Last update: 1-Dec-2012 04:44 UTC

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gifFAX test image for SATNET (1979).

The baby panda was scanned at University College London and used as a FAX test image for a demonstration of the DARPA Atlantic SATNET Program and the first transatlantic Internet connection in 1978. The computing system used for that demonstration was called the Fuzzball. As it happened, this was also the first Internet multimedia presentation and the first to use a predecessor of NTP in regular operation. The image was widely copied and used for testing purpose throughout much of the 1980s.

Last update: 1-Dec-2012 04:44 UTC

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For the rank amateur the sheer volume of the documentation collection must be intimidating. However, it doesn't take much to fly the ntpd daemon with a simple configuration where a workstation needs to synchronize to some server elsewhere in the Internet. The first thing is to build the distribution for the particular workstation and install in the usual place. The Building and Installing the Distribution page describes how to do this.

While it is possible that certain configurations do not need a configuration file, most do. The file, called by default /etc/ntp.conf, need only contain one command specifying a remote server, for instance


Choosing an appropriate remote server is somewhat of a black art, but a suboptimal choice is seldom a problem. The simplest and best is to use the Server Pool Scheme on the Automatic Server Discovery page. There are about two dozen public time servers operated by the National Institutes of Science and Technology (NIST), US Naval Observatory (USNO), Canadian Metrology Centre (CMC) and many others available on the Internet. Lists of public primary and secondary NTP servers maintained on the Public NTP Time Servers page, which is updated frequently. The lists are sorted by country and, in the case of the US, by state. Usually, the best choice is the nearest in geographical terms, but the terms of engagement specified in each list entry should be carefully respected.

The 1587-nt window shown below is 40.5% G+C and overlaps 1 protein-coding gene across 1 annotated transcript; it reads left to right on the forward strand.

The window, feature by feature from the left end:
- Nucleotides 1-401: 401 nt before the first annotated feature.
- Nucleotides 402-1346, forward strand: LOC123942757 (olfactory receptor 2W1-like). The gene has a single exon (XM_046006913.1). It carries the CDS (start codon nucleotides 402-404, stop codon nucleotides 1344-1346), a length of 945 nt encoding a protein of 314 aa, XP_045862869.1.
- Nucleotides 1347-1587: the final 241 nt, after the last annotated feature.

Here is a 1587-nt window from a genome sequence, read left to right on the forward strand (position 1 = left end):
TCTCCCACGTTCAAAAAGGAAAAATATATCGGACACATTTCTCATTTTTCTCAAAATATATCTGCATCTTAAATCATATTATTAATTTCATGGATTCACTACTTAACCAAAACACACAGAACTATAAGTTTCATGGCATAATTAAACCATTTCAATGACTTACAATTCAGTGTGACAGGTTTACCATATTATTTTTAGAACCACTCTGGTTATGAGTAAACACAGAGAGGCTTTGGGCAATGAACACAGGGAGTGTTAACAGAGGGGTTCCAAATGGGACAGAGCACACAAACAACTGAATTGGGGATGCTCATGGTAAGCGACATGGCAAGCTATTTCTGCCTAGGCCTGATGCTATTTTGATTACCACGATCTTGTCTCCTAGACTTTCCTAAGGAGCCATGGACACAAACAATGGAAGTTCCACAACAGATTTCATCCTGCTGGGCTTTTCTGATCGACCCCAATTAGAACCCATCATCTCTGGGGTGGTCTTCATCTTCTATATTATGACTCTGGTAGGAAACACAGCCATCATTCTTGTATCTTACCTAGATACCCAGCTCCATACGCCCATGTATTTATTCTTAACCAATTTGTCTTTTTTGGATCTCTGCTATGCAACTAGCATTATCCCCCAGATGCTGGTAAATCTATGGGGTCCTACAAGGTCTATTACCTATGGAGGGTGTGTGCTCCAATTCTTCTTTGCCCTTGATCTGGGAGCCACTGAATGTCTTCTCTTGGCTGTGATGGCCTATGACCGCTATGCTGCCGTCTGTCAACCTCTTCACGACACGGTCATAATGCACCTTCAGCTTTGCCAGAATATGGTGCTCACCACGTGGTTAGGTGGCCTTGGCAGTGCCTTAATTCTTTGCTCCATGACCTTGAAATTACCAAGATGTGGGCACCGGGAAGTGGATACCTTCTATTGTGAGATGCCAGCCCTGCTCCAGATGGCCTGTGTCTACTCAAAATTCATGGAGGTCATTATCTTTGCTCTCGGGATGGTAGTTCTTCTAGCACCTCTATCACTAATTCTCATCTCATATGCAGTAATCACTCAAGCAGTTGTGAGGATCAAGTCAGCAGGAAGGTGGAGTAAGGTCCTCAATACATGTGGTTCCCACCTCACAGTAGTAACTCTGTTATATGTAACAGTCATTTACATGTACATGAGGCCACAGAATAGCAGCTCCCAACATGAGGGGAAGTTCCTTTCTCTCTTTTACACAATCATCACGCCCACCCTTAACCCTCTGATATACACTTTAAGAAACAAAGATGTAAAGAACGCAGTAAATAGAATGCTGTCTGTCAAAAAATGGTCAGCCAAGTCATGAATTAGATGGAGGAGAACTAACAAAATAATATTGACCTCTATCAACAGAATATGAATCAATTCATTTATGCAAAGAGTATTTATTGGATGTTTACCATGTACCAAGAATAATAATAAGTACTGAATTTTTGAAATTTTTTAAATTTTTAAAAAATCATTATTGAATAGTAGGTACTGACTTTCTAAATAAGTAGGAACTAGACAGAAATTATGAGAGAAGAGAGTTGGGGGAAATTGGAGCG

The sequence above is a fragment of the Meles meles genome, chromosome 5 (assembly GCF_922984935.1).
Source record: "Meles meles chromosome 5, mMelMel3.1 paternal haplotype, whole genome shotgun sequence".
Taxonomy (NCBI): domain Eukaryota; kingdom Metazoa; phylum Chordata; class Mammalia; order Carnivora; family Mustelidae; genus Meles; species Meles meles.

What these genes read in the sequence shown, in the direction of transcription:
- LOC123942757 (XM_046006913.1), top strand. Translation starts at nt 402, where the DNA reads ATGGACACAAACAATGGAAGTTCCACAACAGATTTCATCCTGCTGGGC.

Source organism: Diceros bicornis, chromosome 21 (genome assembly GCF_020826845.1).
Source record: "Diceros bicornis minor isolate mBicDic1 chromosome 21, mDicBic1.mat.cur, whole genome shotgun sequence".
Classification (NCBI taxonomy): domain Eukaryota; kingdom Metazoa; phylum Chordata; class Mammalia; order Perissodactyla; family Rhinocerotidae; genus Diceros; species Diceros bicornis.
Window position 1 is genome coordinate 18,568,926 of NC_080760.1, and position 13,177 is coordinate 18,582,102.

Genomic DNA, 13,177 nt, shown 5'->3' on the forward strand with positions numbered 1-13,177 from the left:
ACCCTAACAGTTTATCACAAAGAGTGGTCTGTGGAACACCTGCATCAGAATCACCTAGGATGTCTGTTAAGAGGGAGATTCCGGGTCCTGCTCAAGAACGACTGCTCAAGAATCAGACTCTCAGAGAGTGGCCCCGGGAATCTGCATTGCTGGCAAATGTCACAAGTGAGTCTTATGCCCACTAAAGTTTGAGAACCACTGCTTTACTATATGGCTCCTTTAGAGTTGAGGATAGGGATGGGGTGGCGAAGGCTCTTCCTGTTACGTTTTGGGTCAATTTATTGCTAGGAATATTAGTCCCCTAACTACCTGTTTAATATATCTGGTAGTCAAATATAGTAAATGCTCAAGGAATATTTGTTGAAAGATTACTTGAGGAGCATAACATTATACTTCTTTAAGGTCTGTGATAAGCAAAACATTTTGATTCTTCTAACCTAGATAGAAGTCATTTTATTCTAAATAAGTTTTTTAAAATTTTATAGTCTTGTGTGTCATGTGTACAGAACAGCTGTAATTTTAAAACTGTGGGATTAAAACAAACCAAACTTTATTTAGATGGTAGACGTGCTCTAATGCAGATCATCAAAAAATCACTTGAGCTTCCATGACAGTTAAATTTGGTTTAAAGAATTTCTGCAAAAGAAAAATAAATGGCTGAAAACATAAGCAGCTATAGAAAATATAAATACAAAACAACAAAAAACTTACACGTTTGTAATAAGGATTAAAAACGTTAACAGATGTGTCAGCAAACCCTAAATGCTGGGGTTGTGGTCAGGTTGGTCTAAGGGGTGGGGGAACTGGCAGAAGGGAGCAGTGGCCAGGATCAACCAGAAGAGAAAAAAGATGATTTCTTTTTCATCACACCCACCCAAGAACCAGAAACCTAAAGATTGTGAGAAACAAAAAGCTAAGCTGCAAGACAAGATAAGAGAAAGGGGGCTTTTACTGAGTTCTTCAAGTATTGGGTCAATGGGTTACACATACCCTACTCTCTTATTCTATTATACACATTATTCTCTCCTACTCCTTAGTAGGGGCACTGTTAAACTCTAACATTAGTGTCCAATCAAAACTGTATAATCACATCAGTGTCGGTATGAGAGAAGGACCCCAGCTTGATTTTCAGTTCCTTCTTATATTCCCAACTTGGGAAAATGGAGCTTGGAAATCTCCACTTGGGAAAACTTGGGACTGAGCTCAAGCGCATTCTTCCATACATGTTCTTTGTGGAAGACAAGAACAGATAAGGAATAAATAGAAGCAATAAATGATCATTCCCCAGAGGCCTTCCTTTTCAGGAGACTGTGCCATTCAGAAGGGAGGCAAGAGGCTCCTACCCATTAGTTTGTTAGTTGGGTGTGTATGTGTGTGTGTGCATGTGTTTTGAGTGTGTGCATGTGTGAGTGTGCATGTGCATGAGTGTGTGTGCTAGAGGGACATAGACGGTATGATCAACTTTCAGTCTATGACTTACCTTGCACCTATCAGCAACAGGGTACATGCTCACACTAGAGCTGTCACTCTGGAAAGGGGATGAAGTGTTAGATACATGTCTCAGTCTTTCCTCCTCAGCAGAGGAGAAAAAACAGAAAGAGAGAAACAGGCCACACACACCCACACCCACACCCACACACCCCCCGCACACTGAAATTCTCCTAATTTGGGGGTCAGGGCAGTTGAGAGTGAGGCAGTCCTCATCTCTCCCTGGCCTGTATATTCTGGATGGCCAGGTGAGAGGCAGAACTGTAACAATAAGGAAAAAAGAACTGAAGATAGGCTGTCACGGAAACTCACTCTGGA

During operation ntpd measures and corrects for incidental clock frequency error and occasionally writes the current value to a file specified by the

driftfile /etc/ntp.drift

configuration command. If ntpd is stopped and restarted, it initializes the frequency from this file and avoids the potentially lengthy interval to relearn the correction.

That's all there is to it, unless some problem in network connectivity or local operating system configuration occurs. The most common problem is some firewall between the workstation and server. System administrators should understand NTP uses UDP port 123 as both the source and destination port and that NTP does not involve any operating system interaction other than to set the system clock. While almost all modern Unix systems have included NTP and UDP port 123 defined in the services file, this should be checked if ntpd fails to come up at all.

The best way to confirm NTP is working is using the ntpq utility, although the ntpdc utility may be useful in extreme cases. See the documentation pages for further information. Don't forget to check for system log messages. In the most extreme cases the -d option on the ntpd command line results in a blow-by-blow trace of the daemon operations. While the trace output can be cryptic, to say the least, it gives a general idea of what the program is doing and, in particular, details the arriving and departing packets and any errors found.